Description: This dissertation explores the relationships between island food consumption, sociodemographic variables, and cardiovascular risk using data from the Pacific Islander Health Study (PIHS). Chapter 1 explores the associations between self-reported level of island food consumption and key covariates. Island food consumption was modeled using Poisson regression and adjusted for demographic, socioeconomic, and cultural characteristics. Increased Pacific Island cultural affinity was the strongest predictor of increased island food consumption while being formerly married was associated with decreased island consumption. These results speak to cultural norms and lifestyle choices that influence dietary choice. Chapter 2 examines how the associations between Pacific Island cultural affinity and island food consumption is moderated by demographic covariates. Following exploratory factor analysis, two separate factors emerged. The scale was split into two subscales measuring cultural activity participation and culturally relevant media consumption. No significant interactions were found between the activity subscale and any of the covariates, but significant interactions were found between the media subscale and ethnicity and birth country. Differences in media consumption – and therefore food advertising or food portrayal – by birth country may drive the moderation seen in these interactions. Chapter 3 assesses the association between island food consumption and cardiovascular risk using linear regression. A 9-point cardiovascular risk score was constructed. After adjustment for four blocks of covariates island food consumption was not significantly associated with cardiovascular risk. In bivariate analyses, island food consumption was significantly associated with higher fruit and vegetable consumption, but not fast food or sugar sweetened beverage consumption. These findings suggest that the type of island foods consumed by PIHS participants may include high levels of fruits and vegetables that are part of a heart-healthy diet. This dissertation is a first step in understanding dietary patterns of Pacific Islander Americans and has generated several hypotheses that could be used to inform future work. Showing how island food consumption in this small, but growing population will one day inform both policy makers and targeted dietary interventions.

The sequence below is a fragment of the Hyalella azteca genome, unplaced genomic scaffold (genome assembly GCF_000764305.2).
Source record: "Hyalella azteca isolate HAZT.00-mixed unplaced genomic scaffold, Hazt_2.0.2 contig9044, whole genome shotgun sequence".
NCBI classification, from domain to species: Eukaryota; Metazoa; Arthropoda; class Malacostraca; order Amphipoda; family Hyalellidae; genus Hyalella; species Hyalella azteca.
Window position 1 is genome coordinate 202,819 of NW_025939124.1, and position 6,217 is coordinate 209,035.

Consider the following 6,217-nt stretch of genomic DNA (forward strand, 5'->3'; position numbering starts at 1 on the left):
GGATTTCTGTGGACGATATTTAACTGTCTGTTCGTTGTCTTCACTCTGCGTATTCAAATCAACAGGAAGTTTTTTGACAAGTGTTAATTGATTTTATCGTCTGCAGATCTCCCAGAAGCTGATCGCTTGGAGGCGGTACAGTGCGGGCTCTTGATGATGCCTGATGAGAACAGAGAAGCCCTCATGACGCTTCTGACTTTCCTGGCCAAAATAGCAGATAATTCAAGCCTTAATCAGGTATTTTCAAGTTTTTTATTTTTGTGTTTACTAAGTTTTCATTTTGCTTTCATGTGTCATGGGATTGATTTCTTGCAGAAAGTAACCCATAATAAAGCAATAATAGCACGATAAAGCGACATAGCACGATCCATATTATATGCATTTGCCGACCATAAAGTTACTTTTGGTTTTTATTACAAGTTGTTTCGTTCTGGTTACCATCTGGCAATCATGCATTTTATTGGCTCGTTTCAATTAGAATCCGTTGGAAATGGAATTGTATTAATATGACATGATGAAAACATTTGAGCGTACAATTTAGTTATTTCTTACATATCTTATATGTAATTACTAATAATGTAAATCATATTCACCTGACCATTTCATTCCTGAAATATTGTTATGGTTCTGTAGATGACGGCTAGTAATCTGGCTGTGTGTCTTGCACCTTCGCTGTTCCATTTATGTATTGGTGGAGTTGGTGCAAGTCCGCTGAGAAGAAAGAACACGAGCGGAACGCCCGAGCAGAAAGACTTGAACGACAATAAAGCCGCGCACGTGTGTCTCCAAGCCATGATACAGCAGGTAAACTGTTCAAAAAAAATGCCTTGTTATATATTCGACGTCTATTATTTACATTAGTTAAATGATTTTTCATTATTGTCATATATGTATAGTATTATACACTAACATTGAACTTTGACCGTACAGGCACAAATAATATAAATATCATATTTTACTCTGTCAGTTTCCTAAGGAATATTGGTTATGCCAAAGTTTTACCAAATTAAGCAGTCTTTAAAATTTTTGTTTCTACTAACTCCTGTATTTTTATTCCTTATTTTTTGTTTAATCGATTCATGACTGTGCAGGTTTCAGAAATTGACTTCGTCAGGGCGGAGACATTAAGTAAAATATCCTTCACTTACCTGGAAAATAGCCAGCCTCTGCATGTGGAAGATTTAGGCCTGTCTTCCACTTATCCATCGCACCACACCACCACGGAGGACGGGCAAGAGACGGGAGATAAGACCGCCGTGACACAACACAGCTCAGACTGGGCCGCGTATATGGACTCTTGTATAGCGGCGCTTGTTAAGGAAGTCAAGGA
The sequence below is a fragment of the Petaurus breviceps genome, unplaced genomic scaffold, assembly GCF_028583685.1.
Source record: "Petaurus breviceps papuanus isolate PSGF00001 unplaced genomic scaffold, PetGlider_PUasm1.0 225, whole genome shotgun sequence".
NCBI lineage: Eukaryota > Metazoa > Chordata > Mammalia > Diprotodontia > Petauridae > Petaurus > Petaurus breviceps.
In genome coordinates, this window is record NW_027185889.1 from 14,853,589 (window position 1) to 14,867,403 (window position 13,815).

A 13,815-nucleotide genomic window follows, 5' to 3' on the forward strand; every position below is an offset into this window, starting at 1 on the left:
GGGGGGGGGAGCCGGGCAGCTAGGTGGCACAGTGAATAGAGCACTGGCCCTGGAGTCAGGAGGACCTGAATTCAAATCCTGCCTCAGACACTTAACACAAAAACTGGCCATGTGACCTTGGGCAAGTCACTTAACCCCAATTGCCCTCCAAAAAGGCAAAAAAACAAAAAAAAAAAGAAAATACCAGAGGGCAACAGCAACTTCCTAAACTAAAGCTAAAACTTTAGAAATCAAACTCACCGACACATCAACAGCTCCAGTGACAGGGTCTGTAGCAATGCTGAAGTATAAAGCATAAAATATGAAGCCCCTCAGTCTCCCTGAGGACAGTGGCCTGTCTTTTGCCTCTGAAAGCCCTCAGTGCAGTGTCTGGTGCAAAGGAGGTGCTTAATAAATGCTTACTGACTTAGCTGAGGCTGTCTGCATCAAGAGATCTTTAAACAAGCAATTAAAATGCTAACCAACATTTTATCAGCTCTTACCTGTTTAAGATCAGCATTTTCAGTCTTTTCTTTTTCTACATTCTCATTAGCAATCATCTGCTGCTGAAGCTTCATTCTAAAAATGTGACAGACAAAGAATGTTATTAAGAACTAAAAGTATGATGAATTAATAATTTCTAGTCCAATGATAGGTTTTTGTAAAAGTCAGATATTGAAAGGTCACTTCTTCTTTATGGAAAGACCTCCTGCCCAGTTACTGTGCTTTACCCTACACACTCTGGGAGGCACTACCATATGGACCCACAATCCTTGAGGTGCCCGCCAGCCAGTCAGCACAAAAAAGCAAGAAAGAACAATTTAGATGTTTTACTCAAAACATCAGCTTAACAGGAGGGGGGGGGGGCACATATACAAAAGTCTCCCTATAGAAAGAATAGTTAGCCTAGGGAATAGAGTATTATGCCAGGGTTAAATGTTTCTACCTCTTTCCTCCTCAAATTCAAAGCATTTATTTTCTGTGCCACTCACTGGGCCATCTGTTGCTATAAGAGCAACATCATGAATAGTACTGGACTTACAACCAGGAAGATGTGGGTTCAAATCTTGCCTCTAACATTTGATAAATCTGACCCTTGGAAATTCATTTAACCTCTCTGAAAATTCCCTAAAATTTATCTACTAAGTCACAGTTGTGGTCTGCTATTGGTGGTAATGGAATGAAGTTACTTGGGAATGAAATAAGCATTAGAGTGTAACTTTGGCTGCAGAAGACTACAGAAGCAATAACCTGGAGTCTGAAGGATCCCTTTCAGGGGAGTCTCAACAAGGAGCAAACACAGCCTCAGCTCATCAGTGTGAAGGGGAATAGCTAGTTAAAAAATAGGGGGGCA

text
Pacific Islander; dietary patterns
URI: http://nrs.harvard.edu/urn-3:HUL.InstRepos:27201732
http://localhost/handle/Hannan/15881
http://localhost/handle/Hannan/732629
More Information: Baumhofer, Nicole Kau'i. 2016. Sociodemographic Factors Influencing Island Food Consumption in the Pacific Islander Health Study. Doctoral dissertation, Harvard T.H. Chan School of Public Health.
Appears in Collections:SPH Theses and Dissertations

Files in This Item:
Click on the URI links for accessing contents.